Disaggregated FPGAs: network performance comparison against bare-metal servers, virtual machines and linux containers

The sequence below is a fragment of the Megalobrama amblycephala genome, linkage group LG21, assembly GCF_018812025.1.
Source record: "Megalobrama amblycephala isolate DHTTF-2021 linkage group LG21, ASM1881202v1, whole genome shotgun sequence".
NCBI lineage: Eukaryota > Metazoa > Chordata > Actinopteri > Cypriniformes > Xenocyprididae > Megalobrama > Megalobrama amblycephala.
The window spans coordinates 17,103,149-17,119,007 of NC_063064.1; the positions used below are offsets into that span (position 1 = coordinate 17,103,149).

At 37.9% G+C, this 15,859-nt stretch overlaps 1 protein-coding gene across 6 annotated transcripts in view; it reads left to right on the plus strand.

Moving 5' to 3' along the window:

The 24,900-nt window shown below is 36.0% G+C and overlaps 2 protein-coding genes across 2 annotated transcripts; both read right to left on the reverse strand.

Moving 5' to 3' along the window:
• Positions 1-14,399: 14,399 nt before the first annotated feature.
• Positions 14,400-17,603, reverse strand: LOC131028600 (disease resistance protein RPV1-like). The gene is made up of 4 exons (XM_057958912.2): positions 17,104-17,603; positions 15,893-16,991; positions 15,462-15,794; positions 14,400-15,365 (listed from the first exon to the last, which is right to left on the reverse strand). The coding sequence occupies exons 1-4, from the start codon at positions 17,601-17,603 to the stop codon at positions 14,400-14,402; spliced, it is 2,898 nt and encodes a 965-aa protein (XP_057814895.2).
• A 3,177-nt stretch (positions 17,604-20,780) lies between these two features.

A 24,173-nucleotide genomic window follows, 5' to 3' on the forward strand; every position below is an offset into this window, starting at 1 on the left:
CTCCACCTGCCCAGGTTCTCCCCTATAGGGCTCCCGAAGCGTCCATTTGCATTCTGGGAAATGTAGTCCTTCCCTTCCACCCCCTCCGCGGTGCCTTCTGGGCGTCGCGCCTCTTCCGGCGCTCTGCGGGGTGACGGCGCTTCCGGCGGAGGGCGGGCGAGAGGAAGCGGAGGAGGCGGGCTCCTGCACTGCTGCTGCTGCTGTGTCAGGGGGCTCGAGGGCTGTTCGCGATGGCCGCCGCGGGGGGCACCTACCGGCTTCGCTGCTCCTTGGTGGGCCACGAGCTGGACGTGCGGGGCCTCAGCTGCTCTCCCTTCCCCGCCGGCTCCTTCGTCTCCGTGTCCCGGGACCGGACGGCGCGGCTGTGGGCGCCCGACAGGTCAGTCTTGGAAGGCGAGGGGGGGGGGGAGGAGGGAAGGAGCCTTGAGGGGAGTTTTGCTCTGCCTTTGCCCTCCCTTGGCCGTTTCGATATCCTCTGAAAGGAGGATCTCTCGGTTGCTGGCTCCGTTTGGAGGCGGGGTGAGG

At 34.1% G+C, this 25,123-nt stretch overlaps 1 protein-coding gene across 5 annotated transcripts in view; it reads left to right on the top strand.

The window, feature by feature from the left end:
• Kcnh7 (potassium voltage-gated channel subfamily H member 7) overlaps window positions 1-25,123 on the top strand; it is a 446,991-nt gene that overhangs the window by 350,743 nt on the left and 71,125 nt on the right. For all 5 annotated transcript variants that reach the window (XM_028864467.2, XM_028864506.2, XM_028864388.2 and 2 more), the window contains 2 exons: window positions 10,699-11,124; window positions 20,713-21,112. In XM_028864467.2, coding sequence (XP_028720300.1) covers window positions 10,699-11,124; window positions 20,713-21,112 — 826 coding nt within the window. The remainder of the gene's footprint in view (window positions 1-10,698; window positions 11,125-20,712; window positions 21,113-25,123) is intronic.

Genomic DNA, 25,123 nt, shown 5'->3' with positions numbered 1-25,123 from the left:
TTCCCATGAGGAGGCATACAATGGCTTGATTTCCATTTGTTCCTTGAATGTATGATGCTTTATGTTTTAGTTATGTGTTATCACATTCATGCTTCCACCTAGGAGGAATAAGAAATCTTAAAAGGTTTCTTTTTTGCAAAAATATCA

FPGAs (Field Programmable Gate Arrays) are making their way into data centers (DC). They are used as accelerators to boost the compute power of individual server nodes and to improve the overall power efficiency. Meanwhile, DC infrastructures are being redesigned to pack ever more compute capacity into the same volume and power envelops. This redesign leads to the disaggregation of the server and its resources into a collection of standalone computing, memory, and storage modules. To embrace this evolution, we propose an architecture that decouples the FPGA from the CPU of the server by connecting the FPGA directly to the DC network. This proposal turns the FPGA into a network-attached computing resource that can be incorporated with disaggregated servers into these emerging data centers. We implemented a prototype and compared its network performance with that obtained from bare metal servers (Native), virtual machines (VM), and containers (CT). The results show that standalone network-attached FPGAs outperform them in terms of network latency and throughput by a factor of up to 35x and 73x, respectively. We also observed that the proposed architecture consumes only 14% of the total FPGA resources.